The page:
The Art of Connection

by Stephen Hunt

Robert Aronoff can’t remember exactly what piqued his curiosity to become a communicator. However, Aronoff, a communications professor at the Frisco Campus of Collin College since September 2009, does remember who initially inspired him to make communications a career. 

A native of Clearwater, Florida near Tampa, it was while attending St. Petersburg Junior College, now St. Petersburg College, that he had an epiphany. “I found my direction at the community college I went to. I competed on the speech and debate team. It’s there I discovered the power of communication,” Aronoff said. 
“I have to credit my mentor and coach, Bonnie Clark (Jefferis). Dr. Clark was an amazing person in terms of training me as a communicator. If you’re involved with speech and debate, it gives you exposure to good writing, good speaking, all-around good communication. I just went from there. My whole career’s been about communication.”
After deciding to transfer to a four-year school, Aronoff drove 90 minutes to Orlando to The University of Central Florida (UCF) the day before classes started. “In two hours, I had a full schedule, but I didn’t have any place to sleep,” he recalled.
That night, Aronoff was sleeping in his Ford Bronco when a campus policeman tapped on his window informing him that he couldn’t sleep in his car on campus. Instead of being arrested for trespassing, the officer led him to a couch in the office of then UCF head football coach Gene McDowell, which is where Aronoff spent the night. “I got to know the head coach much later. I used to run an arm of the alumni association and got to do events with the coach,” he said. 
Upon graduating from UCF, he worked as a reporter/anchor for the Florida Radio Network and was then with the Florida Department of Insurance as a communications specialist and speechwriter for 13 years. Aronoff then started working on his Master’s degree at Florida State University (FSU), also teaching undergraduate classes part-time and served as a volunteer assistant coach for the speech and debate team at Tallahassee Community College.
He then became a full-time faculty member at FSU and ran the speech and debate program, a position he held for nearly nine years. However, due to budget cuts caused by the 2008 nationwide financial crisis, he could no longer be a faculty member. “I’d be essentially a fundraiser with being a coach. Being a fundraiser didn’t really appeal to me, so I looked around,” Aronoff said. 
 He applied for community college jobs at four institutions, two in Florida and two in Texas. And after being offered all four jobs, he had a decision to make. Of course, Aronoff chose to make the move to Frisco and join the faculty at Collin College, a no-brainer because of the quality of people he’d met during his visit and the impressive array of resources the institution possesses. “Even coming from a Research-I institution like Florida State, I was blown away with the level of commitment to resources for the students here,” he said.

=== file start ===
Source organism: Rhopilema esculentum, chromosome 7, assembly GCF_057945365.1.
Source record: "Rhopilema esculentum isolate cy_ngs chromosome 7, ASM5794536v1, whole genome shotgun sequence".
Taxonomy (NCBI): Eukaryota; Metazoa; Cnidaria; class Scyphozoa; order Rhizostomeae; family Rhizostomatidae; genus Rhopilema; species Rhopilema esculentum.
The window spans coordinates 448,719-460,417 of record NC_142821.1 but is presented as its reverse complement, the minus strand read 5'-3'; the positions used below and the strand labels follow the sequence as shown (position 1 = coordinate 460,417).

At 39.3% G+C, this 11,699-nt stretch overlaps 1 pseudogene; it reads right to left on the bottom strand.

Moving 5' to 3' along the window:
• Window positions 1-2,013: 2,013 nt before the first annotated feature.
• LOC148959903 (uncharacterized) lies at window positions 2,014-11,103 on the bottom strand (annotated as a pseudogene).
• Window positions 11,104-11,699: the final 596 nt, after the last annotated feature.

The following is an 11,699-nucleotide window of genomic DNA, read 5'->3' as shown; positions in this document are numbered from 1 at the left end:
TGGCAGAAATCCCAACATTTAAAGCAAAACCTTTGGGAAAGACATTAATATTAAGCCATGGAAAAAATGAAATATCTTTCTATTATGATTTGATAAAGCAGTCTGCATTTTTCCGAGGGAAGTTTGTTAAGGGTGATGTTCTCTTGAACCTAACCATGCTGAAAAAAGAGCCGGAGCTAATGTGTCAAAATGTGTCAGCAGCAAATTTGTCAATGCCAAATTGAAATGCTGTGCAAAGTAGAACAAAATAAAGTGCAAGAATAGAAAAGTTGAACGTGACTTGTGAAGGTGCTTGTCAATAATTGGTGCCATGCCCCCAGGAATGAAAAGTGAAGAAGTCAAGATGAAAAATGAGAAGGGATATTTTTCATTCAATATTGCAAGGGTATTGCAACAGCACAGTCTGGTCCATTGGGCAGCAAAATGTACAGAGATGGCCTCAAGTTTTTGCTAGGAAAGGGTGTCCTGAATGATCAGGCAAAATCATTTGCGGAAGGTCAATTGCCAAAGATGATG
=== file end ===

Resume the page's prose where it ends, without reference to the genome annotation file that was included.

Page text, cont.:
“I remember on day one when I first stepped on campus, I had a librarian reach out to me and say hey, just wanted to welcome you to the campus. If you look over our collection and there’s anything we don’t have, let me know and we will get it for you. I was like you mean I don’t have to fill out a form in triplicate and get it through three committees? It really caught me. [That] really taught me how you value students, which is what they do at Collin, which is what made the difference for me.”

As a communications professor, one of his greatest rewards is that lightbulb moment when he sees a student overcome their fear of public speaking by delivering a great speech. Of course, he admits that for him, even at age 55 that nobody ever completely overcomes their fear of speaking before others, but seeing students lessen those fears remains a big motivator. He still feels anxiety when speaking for the first time before a new audience or even on the first day of class in front of a new group of students. 

“I show them the stakes are relatively low. Nobody’s going to die if you don’t do a perfect speech,” Aronoff said. “I don’t try to create Stepford speakers. I don’t want everybody to sound the same. People will say well, what about my voice? I say yeah, what about your voice? It’s great. I don’t want you to sound like everybody else. I don’t want you to sound like a broadcaster from the Midwest. If you are James from Plano, I want you to sound like James from Plano. Just be who you are.”

When not teaching, Aronoff works as a communications consultant and speechwriter, and periodically volunteers as a judge at local speech and debate competitions. Another of his passions is to tap into his connections in the music industry and professional sports to bring speakers to Collin College with interesting tales to tell. The first speaker visited on April 6, 2023 when Josh Eppard, drummer of the popular progressive rock band Coheed and Cambria hosted a question-and-answer session about drug abuse, which nearly ruined his music career, and recovery. 

“I try to bring people with interesting stories to tell,” Aronoff said. “The more I got to know him [Eppard] and his story, the more I realized that story needs to be told. At the height of his addiction, he was spending a thousand dollars a day on heroin. Took him seven years to climb out of the black hole of addiction, got himself clean and returned to the band and the band is touring now. They’re more popular than ever before. They just finished a US and European tour where every show was sold out. That’s a story of redemption that I think needs to be told.”

Stephen Hunt is a freelance writer based in Frisco.

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